Intel on Thursday posted rather grievous financial results as the company's revenue for the quarter dropped both sequentially and year-over-year, and the company lost $700 million as its margins collapsed to a multi-year minimum. While the company remained profitable in 2022, it said its earnings would drop further this quarter as its customers will aggressively cut their inventory. Intel expects its sales to decrease even further next quarter.
Revenue Down, Margins Drop
Intel's Q4 FY2022 revenue dropped to $14 billion, which is 32% lower than in the same quarter a year ago. The company's gross margin decreased to 39.2% from 53.6% in the fourth quarter of fiscal 2021.
The 39.2% gross margin is the lowest gross margin that Intel posted in years, if not decades. Also, the company lost $664 million in the quarter, which is almost the company's largest quarterly loss ever. The company lost $687 back in Q4 FY2017 because of a declining PC market, so this time the hit was a bit lower.
The results for the whole year do not look good, either: Intel's 2022 revenue totaled 63.1 billion, down 20% YoY, and gross margin decreased to 42.6%, whereas net income collapsed to $8 billion, or down by 60% YoY.
The company admits the results are nothing to brag about, so instead, it stresses that it is working to achieve its strategic goals despite the huge challenges. The company also says it had to adjust its operating costs, review its roadmap, and even reduce headcount.
"Despite the economic and market headwinds, we continued to make good progress on our strategic transformation in Q4, including advancing our product roadmap and improving our operational structure and processes to drive efficiencies while delivering at the low-end of our guided range," said Pat Gelsinger, chief executive of Intel. "In 2023, we will continue to navigate the short-term challenges while striving to meet our long-term commitments, including delivering leadership products anchored on open and secure platforms, powered by at-scale manufacturing and supercharged by our incredible team."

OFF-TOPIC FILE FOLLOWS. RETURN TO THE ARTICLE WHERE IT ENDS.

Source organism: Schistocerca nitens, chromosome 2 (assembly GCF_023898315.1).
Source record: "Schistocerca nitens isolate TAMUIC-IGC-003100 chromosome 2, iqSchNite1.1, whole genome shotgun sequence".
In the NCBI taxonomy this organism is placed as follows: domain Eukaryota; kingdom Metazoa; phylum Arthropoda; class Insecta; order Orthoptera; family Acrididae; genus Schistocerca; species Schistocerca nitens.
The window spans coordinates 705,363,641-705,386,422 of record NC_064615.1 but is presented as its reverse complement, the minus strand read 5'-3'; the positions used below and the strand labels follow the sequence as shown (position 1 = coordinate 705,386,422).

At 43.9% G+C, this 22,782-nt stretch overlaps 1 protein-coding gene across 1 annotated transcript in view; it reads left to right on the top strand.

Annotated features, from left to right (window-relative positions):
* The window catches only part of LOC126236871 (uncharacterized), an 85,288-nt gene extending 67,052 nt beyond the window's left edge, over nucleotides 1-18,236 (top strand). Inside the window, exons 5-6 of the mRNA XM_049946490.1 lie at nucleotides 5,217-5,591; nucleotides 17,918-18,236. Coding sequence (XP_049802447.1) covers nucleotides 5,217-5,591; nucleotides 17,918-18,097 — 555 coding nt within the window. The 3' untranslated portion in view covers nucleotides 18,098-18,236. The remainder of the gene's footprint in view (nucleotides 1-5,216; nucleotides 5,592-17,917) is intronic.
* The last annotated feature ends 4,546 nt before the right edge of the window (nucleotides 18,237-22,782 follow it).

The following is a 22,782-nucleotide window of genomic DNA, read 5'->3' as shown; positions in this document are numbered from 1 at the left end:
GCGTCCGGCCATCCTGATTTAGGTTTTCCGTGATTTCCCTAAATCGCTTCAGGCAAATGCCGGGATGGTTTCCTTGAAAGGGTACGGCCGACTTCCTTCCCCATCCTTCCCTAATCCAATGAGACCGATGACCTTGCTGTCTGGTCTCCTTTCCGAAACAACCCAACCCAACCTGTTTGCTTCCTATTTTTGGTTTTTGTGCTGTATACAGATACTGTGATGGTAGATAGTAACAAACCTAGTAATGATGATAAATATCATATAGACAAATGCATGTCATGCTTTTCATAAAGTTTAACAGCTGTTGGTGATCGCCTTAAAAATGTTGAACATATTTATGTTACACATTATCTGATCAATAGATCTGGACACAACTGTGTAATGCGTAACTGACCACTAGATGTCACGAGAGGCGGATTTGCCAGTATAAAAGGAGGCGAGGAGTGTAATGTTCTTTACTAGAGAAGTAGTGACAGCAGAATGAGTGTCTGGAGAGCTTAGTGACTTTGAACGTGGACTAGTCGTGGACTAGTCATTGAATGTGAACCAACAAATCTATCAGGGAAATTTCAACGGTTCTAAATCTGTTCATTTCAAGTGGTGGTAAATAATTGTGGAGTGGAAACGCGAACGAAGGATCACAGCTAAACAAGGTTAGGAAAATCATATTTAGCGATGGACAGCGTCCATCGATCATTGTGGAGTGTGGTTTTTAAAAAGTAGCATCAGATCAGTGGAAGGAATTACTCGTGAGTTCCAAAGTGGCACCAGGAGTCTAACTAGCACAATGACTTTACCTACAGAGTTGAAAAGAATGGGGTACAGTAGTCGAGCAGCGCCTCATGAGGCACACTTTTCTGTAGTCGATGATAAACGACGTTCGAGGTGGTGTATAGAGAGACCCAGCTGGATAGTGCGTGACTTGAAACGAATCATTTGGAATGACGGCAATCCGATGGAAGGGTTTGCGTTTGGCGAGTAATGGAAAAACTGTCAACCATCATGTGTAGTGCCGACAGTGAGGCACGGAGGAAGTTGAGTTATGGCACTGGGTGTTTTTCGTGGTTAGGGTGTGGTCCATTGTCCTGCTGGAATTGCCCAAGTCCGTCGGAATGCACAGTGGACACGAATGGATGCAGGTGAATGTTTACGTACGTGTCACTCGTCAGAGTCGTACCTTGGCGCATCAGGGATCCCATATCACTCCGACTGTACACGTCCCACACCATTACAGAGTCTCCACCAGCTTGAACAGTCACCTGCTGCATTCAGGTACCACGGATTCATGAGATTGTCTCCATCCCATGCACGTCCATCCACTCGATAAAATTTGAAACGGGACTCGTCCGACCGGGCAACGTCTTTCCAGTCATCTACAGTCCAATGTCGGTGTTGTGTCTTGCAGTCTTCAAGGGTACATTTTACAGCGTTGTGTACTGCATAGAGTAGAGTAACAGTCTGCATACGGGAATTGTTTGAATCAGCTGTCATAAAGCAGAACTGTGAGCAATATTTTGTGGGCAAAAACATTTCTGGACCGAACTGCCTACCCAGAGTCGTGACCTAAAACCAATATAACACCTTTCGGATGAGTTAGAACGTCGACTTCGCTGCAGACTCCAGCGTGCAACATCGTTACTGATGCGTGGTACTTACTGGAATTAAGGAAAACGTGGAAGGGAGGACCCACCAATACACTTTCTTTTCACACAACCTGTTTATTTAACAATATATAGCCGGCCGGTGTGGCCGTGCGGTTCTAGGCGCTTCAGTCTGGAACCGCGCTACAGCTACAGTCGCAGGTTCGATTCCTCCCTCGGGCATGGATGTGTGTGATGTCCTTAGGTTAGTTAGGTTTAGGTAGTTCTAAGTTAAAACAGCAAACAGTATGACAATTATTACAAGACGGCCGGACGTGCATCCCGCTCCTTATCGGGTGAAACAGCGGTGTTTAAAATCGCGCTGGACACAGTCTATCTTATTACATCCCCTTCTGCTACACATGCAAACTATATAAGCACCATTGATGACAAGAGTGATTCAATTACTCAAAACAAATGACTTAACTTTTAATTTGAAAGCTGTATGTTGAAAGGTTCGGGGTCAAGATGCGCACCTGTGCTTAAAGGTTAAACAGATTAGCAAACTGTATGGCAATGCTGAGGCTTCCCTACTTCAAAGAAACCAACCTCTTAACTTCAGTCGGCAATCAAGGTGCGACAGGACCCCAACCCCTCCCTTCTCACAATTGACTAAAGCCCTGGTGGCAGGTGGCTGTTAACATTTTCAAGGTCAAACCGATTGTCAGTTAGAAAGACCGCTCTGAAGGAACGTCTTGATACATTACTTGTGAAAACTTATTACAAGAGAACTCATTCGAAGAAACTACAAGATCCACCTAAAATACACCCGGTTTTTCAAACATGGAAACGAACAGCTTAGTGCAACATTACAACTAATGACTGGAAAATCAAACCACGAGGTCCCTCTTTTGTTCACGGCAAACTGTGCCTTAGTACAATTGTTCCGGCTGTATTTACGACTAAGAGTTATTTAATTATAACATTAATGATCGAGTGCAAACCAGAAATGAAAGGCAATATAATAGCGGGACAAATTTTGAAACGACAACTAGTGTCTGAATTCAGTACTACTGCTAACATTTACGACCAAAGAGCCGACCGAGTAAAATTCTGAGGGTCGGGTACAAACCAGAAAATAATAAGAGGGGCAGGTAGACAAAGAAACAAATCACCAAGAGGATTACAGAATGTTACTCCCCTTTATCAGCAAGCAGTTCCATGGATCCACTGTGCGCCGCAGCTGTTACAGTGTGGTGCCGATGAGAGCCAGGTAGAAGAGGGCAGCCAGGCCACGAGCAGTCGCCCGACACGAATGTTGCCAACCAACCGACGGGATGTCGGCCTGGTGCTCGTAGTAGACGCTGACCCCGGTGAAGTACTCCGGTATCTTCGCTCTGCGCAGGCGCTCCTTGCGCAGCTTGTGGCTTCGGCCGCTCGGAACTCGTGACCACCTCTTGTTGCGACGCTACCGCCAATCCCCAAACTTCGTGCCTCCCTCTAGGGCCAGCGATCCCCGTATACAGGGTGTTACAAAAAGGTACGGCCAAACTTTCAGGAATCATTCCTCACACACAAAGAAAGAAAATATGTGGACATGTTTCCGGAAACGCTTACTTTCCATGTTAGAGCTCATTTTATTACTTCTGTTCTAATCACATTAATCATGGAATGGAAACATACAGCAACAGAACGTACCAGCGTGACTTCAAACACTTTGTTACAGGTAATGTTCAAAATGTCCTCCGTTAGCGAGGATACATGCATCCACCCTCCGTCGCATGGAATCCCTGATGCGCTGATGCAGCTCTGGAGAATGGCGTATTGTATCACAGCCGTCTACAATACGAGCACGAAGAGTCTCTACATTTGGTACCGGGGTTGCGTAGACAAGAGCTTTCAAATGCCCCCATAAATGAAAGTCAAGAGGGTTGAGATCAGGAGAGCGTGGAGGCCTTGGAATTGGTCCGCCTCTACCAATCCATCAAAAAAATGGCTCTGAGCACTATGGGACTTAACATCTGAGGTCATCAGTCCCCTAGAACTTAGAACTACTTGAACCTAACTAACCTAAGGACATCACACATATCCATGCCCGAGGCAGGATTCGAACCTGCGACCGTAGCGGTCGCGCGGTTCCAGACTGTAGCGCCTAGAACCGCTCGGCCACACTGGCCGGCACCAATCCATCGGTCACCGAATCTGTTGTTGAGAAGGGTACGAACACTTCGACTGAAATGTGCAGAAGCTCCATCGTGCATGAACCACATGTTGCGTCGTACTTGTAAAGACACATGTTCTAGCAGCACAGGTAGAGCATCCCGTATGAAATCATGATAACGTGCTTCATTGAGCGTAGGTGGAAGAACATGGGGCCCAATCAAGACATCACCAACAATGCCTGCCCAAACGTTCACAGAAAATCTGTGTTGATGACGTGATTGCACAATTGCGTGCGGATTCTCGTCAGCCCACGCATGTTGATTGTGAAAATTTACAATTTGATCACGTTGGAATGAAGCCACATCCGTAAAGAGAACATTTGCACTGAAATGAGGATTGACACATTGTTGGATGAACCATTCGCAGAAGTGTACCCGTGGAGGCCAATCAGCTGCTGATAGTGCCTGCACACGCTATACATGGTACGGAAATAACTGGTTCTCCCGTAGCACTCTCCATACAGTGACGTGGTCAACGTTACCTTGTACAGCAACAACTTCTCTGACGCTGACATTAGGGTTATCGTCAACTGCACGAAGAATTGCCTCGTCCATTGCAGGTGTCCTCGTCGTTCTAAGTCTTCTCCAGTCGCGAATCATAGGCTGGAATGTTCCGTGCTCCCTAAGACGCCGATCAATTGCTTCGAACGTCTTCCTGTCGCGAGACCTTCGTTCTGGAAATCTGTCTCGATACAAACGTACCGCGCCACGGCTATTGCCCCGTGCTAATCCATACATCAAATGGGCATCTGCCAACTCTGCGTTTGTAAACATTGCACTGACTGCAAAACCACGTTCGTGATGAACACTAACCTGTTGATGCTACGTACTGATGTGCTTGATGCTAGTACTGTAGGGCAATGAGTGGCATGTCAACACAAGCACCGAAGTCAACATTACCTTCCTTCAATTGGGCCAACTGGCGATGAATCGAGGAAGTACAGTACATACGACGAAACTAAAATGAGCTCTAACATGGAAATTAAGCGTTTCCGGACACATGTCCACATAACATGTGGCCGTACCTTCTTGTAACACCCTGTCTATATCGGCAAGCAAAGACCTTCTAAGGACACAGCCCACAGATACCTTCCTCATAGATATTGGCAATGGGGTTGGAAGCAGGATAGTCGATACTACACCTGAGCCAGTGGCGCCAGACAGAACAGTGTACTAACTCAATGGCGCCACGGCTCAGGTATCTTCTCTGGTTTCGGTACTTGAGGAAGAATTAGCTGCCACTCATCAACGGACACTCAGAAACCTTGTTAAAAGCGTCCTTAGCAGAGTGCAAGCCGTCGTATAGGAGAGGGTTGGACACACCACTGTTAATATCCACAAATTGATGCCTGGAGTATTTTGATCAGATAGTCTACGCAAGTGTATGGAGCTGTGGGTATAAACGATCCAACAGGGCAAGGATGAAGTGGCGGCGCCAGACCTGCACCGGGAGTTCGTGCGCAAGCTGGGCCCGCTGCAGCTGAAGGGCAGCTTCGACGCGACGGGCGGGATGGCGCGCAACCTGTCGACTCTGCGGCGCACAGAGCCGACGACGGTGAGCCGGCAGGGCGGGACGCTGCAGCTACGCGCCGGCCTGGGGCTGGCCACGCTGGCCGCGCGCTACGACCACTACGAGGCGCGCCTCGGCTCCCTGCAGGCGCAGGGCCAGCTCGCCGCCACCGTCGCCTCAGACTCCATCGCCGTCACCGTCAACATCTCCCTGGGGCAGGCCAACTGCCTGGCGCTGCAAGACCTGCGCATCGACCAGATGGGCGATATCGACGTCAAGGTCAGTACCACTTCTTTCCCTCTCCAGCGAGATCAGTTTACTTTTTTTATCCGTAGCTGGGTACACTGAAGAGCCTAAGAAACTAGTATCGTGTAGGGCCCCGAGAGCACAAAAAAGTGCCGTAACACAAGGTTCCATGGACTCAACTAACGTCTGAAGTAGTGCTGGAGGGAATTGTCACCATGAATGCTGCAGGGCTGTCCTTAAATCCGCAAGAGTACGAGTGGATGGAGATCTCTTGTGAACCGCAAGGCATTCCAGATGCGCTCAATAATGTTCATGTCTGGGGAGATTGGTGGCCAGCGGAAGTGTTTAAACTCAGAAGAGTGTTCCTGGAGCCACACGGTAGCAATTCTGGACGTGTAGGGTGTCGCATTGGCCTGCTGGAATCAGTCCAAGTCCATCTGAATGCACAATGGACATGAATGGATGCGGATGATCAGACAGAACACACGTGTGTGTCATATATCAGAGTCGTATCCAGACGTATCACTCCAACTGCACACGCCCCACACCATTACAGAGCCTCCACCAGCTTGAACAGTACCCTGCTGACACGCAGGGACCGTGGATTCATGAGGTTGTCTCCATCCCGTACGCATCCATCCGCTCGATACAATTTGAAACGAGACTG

Client PC and Datacenter Business Units Barely Profitable
Intel's Client Computing Group is the company's bread and butter, but last quarter it only earned $6.6 billion, down from $10.3 billion in the same period a year before. Nevertheless, with an operating margin of 11%, the unit brought Intel some $700 million in non-GAAP profit.
Intel blames lower revenue on weak PC demand in consumer and education and PC OEM inventory reductions. The company did not mention whether it had to sell certain client PC products at huge discounts in the quarter, though given that sales of client CPUs and chipsets are down 36% year-over-year, it looks like the decline had something to do with both average selling prices and volumes. Also, Intel noted that products made on its Intel 7 fabrication process (aka 10nm Enhanced SuperFin) are relatively costly to produce, affecting its profitability.
As for the Datacenter and AI group, its revenue dropped to $4.3 billion from $6.4 billion a year before, whereas its profitability collapsed to $0.4 billion from $2.4 billion in the fourth quarter of the previous year.